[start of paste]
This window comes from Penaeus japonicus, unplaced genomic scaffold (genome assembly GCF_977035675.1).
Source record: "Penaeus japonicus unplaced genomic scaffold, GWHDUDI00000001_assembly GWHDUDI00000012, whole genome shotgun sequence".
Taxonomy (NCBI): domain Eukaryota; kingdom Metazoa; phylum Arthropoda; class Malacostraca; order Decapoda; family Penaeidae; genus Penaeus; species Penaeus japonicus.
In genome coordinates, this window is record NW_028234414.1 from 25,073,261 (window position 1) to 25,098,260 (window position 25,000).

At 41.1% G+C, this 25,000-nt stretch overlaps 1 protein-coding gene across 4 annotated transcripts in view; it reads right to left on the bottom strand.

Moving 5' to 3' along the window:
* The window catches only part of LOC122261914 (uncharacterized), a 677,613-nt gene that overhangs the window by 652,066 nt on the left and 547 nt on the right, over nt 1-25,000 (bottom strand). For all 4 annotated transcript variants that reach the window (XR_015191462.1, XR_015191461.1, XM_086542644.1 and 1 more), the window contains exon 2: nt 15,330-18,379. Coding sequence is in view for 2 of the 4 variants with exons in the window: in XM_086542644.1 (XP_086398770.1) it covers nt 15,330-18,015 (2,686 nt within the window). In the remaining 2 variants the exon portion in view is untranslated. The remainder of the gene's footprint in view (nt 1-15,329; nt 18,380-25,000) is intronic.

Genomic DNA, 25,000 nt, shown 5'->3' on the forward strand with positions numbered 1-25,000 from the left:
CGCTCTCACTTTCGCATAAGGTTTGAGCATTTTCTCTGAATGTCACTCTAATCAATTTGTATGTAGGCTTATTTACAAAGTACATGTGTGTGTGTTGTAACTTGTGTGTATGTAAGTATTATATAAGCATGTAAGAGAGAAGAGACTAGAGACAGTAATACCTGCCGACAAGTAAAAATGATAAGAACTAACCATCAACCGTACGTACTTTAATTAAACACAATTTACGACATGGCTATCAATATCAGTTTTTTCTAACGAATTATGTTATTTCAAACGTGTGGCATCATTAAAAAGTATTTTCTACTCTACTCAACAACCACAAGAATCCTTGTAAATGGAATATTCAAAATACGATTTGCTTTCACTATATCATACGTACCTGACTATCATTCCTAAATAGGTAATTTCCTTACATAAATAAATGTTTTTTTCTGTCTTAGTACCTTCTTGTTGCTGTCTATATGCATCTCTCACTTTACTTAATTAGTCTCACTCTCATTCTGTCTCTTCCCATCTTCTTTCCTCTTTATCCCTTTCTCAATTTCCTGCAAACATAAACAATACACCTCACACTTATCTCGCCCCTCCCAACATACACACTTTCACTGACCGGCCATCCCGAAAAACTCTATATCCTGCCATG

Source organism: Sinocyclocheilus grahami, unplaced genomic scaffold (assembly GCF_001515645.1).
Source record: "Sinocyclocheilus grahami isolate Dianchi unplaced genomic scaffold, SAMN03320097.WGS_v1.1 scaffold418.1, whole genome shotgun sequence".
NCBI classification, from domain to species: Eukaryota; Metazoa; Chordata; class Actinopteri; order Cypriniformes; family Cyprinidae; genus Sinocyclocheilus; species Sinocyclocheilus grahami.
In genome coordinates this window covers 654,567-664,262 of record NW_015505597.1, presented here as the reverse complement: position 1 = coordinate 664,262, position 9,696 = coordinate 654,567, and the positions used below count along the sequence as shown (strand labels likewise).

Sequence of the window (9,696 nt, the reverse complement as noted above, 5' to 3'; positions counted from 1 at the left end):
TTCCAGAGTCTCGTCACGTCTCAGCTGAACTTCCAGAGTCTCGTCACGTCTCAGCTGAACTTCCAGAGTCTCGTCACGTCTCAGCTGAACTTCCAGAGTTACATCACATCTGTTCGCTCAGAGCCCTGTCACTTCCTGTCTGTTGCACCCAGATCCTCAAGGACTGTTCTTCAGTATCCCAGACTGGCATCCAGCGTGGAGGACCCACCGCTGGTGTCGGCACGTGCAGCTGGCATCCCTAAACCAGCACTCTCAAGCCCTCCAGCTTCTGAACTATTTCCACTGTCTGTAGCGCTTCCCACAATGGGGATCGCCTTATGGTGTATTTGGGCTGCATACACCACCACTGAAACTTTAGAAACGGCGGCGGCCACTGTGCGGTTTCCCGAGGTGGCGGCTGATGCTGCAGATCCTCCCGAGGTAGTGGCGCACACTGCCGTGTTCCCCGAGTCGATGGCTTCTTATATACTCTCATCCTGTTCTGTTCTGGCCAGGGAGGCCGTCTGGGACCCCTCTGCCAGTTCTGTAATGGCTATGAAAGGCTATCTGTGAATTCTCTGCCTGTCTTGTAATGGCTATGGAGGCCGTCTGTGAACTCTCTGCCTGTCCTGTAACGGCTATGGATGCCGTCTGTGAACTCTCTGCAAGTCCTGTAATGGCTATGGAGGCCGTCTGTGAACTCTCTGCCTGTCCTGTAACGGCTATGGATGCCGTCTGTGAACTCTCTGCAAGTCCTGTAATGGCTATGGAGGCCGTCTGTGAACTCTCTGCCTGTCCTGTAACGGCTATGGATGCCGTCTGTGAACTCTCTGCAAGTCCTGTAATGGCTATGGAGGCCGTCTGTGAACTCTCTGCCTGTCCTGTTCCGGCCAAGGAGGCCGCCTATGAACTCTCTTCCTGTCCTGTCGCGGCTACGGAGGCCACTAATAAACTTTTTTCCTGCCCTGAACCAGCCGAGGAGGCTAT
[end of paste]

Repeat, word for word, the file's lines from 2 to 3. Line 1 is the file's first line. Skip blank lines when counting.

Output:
Source record: "Penaeus japonicus unplaced genomic scaffold, GWHDUDI00000001_assembly GWHDUDI00000012, whole genome shotgun sequence".
Taxonomy (NCBI): domain Eukaryota; kingdom Metazoa; phylum Arthropoda; class Malacostraca; order Decapoda; family Penaeidae; genus Penaeus; species Penaeus japonicus.